Company Offers Custom 3D-Printed Life-Sized Head Urns for Storing Loved Ones’ Remains

Cremation Solutions
Cremation Solutions

Jeff and Stacy Staab, owners of Arlington, Vermont-based Cremation Solutions, offer a product for storing the remains of loved ones unlike anything you’ve ever seen: fully customizable, 3D-printed, life-sized head urns that look exactly like the recently deceased.

“With personal urns, you can have a lifelike bust of your loved one that doubles as an urn for the ashes,” the company website says. “For people with longer hair we will use a wig to match. Shorter hair can be made as part of the urn itself… They are the perfect way to secure and store the ashes of any loved one.”

“Personalization has been a big trend in the industry,” Jeff Staab told Breitbart News. “When I saw this technology, I thought, ‘What could be more personal than a full-sized head that holds the remains of your loved ones?”

Staab has operated Cremation Solutions for the past ten years. Before his work creating memorials for loved ones, he served as a funeral director for two decades.

For the personalized urns, Staab explained that the company collects a few digital images of the deceased from the bereaved, and then uses software to turn the images into a 3D model. The company then sends the designs to the family for approval, and begins 3D-printing the bust. Staab said orders are usually completed within two weeks.

In addition to the personalized urns, the company offers life-sized busts of several different famous figures, like Superman, Robot Man, and Indiana Jones, with the heads doubling as urns. Staab recalled that his supplier once sent him the wrong order.

“I got President Obama as a sample, and that was a mistake,” Staab said. “I was supposed to get [George] Clooney. So I get some hate mail about that, that I have a sitting president as an urn. I’m not political at all, so I hope it’s not an insult.”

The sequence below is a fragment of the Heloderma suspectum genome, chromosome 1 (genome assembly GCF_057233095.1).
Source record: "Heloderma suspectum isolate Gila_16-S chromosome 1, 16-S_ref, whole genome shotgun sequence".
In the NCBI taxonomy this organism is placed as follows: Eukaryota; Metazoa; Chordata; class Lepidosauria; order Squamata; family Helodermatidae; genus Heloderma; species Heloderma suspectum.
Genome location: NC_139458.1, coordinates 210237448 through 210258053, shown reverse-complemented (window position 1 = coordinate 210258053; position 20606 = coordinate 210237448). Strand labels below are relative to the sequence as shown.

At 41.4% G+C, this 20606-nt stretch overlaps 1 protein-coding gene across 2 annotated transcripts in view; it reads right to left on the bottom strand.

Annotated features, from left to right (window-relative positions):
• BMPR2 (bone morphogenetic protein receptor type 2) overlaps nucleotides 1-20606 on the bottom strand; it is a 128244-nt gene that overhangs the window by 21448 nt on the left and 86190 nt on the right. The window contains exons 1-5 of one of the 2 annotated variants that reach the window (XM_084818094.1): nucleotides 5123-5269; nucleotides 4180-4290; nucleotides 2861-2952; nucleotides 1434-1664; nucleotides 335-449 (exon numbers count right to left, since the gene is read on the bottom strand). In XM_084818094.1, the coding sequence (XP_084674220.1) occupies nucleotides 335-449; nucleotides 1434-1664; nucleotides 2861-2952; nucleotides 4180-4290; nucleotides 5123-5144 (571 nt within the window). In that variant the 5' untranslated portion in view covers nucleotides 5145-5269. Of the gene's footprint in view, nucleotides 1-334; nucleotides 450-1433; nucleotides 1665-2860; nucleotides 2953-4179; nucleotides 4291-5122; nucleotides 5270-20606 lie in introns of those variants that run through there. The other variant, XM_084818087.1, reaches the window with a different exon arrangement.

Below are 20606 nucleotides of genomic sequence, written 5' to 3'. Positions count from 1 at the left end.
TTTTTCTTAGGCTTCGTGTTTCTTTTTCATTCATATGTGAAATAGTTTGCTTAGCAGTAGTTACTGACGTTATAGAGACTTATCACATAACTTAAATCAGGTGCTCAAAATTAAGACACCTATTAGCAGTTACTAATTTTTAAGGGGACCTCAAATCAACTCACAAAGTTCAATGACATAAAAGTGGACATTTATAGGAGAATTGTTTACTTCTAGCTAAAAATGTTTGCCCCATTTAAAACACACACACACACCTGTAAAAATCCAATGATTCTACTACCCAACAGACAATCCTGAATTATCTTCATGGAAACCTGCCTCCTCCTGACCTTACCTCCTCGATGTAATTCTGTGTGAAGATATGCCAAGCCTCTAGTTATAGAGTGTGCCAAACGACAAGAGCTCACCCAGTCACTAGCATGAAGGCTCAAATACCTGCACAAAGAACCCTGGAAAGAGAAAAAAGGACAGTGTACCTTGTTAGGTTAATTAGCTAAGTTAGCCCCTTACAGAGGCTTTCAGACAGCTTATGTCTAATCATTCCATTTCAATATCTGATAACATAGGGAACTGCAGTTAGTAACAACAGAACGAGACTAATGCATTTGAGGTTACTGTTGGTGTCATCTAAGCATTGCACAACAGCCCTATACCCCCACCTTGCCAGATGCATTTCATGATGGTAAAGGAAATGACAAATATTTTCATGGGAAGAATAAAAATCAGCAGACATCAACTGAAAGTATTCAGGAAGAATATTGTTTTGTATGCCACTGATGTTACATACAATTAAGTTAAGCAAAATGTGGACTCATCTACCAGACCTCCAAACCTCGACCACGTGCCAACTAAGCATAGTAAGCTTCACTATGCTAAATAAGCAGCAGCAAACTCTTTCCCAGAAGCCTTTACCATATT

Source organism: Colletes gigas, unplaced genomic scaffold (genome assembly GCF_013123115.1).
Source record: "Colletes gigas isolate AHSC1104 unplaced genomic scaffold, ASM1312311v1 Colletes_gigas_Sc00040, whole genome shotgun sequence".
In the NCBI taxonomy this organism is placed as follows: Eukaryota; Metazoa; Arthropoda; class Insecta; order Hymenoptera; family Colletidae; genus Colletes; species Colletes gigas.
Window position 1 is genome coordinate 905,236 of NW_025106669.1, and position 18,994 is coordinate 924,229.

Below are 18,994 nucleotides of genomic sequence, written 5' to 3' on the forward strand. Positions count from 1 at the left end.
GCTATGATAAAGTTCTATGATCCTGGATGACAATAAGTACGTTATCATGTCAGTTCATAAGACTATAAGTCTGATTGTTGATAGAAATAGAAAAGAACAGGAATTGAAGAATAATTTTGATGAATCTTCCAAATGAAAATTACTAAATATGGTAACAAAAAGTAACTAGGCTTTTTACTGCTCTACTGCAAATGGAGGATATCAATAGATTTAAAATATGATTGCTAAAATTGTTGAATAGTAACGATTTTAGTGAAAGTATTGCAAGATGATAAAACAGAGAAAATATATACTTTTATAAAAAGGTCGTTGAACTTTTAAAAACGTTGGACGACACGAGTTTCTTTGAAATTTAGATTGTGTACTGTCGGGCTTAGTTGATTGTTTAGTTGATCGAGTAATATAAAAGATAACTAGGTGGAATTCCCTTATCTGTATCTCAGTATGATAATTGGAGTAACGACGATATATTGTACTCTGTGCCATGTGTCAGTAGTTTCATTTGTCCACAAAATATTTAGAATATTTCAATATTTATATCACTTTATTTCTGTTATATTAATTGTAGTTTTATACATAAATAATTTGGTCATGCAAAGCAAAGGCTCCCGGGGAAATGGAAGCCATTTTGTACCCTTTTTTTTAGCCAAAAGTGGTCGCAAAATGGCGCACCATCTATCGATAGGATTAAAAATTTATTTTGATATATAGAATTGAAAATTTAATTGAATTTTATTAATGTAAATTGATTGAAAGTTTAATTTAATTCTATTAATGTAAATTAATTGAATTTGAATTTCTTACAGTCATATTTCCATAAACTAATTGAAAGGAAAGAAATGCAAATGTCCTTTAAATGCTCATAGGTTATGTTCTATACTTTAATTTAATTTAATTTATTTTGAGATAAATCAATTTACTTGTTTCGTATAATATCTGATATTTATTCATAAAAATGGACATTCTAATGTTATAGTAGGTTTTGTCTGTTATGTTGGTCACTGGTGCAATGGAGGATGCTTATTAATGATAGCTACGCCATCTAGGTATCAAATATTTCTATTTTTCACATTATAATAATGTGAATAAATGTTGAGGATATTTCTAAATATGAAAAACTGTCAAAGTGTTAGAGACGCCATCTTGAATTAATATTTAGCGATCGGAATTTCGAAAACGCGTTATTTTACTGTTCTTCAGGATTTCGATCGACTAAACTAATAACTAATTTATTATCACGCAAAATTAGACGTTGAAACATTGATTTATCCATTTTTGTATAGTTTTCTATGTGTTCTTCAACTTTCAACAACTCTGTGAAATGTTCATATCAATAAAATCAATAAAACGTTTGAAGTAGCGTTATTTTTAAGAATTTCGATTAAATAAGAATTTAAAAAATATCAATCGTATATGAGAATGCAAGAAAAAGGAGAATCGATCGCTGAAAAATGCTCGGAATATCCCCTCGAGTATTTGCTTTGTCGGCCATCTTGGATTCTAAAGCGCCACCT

Despite the company’s accuracy in producing the life-like urns, Staab conceded that they have startled people in the past.

“They look a little too real, so sometimes they creep people out,” he said. “They just freak people out a little bit.”

Staab became excited when discussing his latest product for scattering ashes, the Loved One Launcher, billed on the company website as “the only device of its kind that will shoot earthly remains over seventy feet into the air!”

“We fill it with confetti and streamers, it’s really cool,” Staab said. “I think I’ll sell a lot of them. People are always looking for new and creative ways to scatter ashes. Talk about ‘out with a bang.'”

“I was on Joan Rivers’ show a little while ago, and she told me she wanted a Loved One Launcher. Said it right in the camera. And now she’s gone. That would make my day if I get to go and scatter Joan Rivers’ ashes. I’m still waiting for the call.”